The job of an athletic director, amid the choppy, unpredictable waters they have been forced to navigate since March when COVID-19 became a seemingly never-ending fixture, has been anything but smooth sailing.

Many are former coaches. Former players. Lovers of sports from basketball to badminton and everything in-between. And all of which, on one level or another, aspire to the same goal, namely, to give youngsters the opportunity to compete.

Now, ADs, who often are found making athletic schedules and dealing with the ins and outs of a school’s sports teams, players, coaches and parents, find themselves out of the forefront.

And, like many, they await updates from the Maine Principals’ Association, various state agencies and even their own district's school boards, as to how athletics at the high school level will continue to function.

It makes many harken to simpler times.

“I’d like to go back to having somebody yell at me because we didn’t play soccer in the rain,” said Oceanside athletic director Molly Bishop Harriman. “Or why are you playing soccer in the rain?”

The MPA has unveiled its guidelines for winter sports in Maine, which will make hard-nosed competition, even under the best of circumstances, arduous.

All sports other than swimming — for obvious reasons — will require face masks be wore at all times, including during competition. Fans will not be permitted. Schedules will be region-based. And, in likelihood, there will be no postseason for winter sports.

“I think the kids have lost a lot already,” said Belfast athletic director Matt Battani, in his first year in the position and who has never operated the Lion sports program during non-pandemic time. “They’ve lost stuff last spring, over the summer, personal freedom. All the loss that we’ve all experienced because of COVID. We want those losses to stop.”

But, there is only so much that can be done. Often, the athletic directors are forced to be the bearer of bad news to students, coaches and parents, with those directives coming from the state levels.

Several ADs, most recently this fall, had to relay to their cross-country teams they could not participate in postseason meets.

Belfast and Medomak Valley were forced to drop out of the Kennebec Valley Athletic Conference Class B cross-country championships. The Lions due to Waldo County moving into the "yellow" designation (they have since moved back to "green") and the Panthers due to their school suspending sports for a minimum of a 14-day quarantine due to multiple positive tests within Regional School Unit 40.

MVHS athletic director Matt Lash called delivering that news to his cross-country runners “excruciating.”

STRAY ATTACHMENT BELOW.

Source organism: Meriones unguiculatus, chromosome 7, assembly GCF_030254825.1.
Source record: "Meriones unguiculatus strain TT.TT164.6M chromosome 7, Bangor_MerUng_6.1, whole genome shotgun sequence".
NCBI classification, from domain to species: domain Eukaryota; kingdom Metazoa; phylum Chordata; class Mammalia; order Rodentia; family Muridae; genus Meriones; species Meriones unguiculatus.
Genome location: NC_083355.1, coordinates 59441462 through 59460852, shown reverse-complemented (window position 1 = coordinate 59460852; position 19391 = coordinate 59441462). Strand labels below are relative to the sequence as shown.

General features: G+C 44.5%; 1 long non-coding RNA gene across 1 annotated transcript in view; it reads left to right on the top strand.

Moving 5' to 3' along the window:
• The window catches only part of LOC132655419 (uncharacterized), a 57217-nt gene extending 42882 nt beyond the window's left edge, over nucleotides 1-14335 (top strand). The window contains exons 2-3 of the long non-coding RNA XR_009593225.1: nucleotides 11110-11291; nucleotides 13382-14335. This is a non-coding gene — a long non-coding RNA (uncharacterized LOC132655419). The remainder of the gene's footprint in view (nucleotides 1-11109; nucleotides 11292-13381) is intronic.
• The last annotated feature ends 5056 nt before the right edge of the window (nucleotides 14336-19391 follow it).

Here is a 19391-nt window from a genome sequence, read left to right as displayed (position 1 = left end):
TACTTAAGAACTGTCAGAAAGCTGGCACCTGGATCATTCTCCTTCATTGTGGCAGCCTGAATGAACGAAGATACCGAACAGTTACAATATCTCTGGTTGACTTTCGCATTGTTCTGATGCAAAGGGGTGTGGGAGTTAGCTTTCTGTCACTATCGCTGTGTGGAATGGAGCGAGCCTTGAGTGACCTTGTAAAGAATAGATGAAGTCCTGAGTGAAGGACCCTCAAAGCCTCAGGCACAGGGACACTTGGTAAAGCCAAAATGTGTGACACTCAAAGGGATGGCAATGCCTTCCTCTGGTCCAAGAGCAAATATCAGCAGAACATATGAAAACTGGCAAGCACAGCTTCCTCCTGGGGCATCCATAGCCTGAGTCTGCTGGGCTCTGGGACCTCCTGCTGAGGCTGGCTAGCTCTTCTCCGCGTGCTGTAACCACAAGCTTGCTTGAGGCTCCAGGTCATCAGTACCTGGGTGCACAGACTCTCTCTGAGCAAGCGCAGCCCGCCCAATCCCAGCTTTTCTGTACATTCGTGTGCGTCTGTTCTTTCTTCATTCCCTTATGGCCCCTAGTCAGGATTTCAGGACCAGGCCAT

“I’ve been doing this for 18 years,” he said. “And then having to have that virtual meeting with cross country two days before KVACs and having to share that news was one of the hardest things I’ve ever had to do. To see their faces and disappointment. And the same for coach [George] Gould. These are things generally you don’t have to do.”

Harriman had to do the same days later to a student-athlete that competed in the KVAC race and qualified for the state race, but Knox County’s designation also went from "green" to "yellow" before all state championship races eventually were canceled.

The color designations are based on an assessment of data and trends by the Maine Department of Health and Human Services and Maine Center for Disease Control and Prevention, with "green" meaning low risk, "yellow" elevated risk and "red" high risk.

“It’s excruciating,” Harriman said. “To have to tell a senior athlete that their season is all done? Or to have to tell a cross-country runner that they can’t run in the state championship meet that’s worked really hard to earn the opportunity to go do? That’s pretty painful.”

Camden Hills athletic director Jeff Hart was forced to deliver the same for his girls cross-country team, who, by virtue of their strong showing at the KVAC Class A championships, qualified as a group for the state championships.

Jeff Hart said despite qualifying, before hearing that news, the Windjammer girls were “very conflicted” about competing in the state event.

“Our girls were very, very competitive and even they were conflicted when they got around to the possibility of the state meet and traveling further on a bus than they’ve been,” he said. “They want to do it, but they didn’t know if it’d be the right thing to be doing. And nervousness around it to be honest. We all think about the kids as ‘Well they just want to play and that’s all they think about,’ but I don’t think that is the truth. They’re very cognizant of what’s going on around them.”